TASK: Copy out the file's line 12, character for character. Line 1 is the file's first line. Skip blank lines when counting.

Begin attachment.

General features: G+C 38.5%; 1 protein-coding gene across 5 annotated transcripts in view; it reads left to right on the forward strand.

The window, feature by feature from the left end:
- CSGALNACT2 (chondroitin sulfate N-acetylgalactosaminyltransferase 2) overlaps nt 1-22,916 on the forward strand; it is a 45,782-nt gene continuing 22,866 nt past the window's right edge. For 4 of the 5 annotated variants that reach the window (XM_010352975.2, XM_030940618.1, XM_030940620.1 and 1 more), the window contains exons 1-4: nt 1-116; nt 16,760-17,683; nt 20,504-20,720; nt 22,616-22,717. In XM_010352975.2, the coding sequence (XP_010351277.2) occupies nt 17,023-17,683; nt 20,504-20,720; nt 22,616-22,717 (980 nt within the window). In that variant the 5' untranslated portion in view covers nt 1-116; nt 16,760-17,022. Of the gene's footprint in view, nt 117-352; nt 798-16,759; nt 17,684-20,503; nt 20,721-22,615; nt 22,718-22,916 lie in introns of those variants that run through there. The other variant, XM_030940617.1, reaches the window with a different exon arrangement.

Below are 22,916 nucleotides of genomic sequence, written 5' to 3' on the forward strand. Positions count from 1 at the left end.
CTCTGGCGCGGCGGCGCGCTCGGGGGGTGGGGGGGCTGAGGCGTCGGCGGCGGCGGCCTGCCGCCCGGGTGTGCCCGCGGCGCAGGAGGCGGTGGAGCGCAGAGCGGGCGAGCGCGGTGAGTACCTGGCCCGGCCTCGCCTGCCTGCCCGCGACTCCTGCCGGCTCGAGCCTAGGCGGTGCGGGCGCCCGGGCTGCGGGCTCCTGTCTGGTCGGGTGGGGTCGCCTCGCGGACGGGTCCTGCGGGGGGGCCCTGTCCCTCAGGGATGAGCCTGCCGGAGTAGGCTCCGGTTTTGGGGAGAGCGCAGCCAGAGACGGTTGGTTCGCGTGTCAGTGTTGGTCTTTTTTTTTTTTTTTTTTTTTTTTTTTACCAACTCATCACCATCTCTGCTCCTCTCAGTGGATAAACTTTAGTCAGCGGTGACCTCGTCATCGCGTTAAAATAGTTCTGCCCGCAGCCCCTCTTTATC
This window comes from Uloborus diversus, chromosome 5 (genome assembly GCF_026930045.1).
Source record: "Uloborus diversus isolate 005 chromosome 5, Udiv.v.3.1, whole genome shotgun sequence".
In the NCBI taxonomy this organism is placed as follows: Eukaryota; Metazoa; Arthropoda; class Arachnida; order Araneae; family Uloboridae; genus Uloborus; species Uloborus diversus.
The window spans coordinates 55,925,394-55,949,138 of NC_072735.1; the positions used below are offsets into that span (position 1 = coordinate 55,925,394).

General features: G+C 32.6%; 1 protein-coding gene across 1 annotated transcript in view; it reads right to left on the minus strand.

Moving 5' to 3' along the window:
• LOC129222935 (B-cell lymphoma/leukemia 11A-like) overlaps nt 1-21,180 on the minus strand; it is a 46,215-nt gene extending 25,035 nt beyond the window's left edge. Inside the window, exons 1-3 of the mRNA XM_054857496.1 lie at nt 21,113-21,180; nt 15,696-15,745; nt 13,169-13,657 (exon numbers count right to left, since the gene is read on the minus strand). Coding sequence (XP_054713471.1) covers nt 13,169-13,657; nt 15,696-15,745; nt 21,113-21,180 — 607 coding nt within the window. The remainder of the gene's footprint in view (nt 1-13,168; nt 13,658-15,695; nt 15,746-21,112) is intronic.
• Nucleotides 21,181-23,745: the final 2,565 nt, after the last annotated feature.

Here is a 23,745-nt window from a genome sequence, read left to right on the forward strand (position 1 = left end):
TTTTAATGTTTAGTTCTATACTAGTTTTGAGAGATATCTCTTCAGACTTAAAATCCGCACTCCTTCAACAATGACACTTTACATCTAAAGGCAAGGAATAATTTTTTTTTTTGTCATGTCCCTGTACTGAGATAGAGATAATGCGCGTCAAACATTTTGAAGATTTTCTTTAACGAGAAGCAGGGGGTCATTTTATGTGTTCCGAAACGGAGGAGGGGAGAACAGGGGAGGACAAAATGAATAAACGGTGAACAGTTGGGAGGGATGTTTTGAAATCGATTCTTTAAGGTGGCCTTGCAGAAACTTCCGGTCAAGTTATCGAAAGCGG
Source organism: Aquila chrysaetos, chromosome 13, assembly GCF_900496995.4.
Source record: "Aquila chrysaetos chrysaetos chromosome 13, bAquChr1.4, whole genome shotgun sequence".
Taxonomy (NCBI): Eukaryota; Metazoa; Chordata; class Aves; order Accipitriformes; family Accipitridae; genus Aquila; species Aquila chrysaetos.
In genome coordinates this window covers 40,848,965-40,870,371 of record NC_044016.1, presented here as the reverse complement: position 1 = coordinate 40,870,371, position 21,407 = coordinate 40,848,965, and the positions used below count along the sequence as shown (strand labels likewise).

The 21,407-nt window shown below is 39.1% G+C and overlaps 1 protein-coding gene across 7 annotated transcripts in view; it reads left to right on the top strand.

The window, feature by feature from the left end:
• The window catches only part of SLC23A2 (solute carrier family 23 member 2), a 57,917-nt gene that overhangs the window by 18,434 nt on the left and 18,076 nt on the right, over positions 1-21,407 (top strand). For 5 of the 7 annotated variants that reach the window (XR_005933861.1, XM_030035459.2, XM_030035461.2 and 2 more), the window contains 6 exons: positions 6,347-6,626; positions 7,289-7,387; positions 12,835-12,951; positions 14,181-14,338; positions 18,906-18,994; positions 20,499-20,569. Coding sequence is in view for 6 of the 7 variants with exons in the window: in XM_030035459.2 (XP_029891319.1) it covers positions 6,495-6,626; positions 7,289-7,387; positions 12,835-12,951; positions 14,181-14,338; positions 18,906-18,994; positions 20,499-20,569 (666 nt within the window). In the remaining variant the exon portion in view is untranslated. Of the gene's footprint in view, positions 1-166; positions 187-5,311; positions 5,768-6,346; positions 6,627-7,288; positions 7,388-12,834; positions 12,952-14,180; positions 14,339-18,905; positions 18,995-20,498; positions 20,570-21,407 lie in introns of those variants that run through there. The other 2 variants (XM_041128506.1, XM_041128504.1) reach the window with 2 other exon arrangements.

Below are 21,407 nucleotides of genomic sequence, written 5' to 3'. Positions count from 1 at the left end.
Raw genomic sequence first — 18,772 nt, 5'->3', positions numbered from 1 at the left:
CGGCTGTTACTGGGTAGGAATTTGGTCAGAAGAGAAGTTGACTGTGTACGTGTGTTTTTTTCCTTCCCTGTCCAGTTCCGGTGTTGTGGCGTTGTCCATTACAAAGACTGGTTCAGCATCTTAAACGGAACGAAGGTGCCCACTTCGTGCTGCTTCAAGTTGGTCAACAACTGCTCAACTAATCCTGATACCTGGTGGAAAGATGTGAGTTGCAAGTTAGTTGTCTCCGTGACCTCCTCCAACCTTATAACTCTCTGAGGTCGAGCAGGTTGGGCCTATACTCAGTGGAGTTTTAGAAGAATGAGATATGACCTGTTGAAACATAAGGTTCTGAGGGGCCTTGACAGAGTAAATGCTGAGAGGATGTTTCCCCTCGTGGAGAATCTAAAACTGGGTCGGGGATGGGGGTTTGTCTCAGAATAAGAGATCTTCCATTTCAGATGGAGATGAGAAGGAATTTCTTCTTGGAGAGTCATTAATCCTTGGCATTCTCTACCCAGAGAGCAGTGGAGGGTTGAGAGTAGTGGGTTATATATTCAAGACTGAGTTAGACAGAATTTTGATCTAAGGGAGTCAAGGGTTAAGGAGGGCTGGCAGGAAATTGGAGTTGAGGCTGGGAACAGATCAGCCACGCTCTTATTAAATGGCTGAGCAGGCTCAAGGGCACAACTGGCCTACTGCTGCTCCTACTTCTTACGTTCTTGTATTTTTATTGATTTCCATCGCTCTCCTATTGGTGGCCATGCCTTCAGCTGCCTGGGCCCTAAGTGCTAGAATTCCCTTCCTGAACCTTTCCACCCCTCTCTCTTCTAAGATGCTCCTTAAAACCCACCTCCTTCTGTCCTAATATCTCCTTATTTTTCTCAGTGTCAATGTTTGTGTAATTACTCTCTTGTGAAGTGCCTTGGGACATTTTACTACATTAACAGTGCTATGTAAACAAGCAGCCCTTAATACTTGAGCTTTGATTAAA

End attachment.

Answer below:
• LOC129222935 (B-cell lymphoma/leukemia 11A-like) overlaps nt 1-21,180 on the minus strand; it is a 46,215-nt gene extending 25,035 nt beyond the window's left edge. Inside the window, exons 1-3 of the mRNA XM_054857496.1 lie at nt 21,113-21,180; nt 15,696-15,745; nt 13,169-13,657 (exon numbers count right to left, since the gene is read on the minus strand). Coding sequence (XP_054713471.1) covers nt 13,169-13,657; nt 15,696-15,745; nt 21,113-21,180 — 607 coding nt within the window. The remainder of the gene's footprint in view (nt 1-13,168; nt 13,658-15,695; nt 15,746-21,112) is intronic.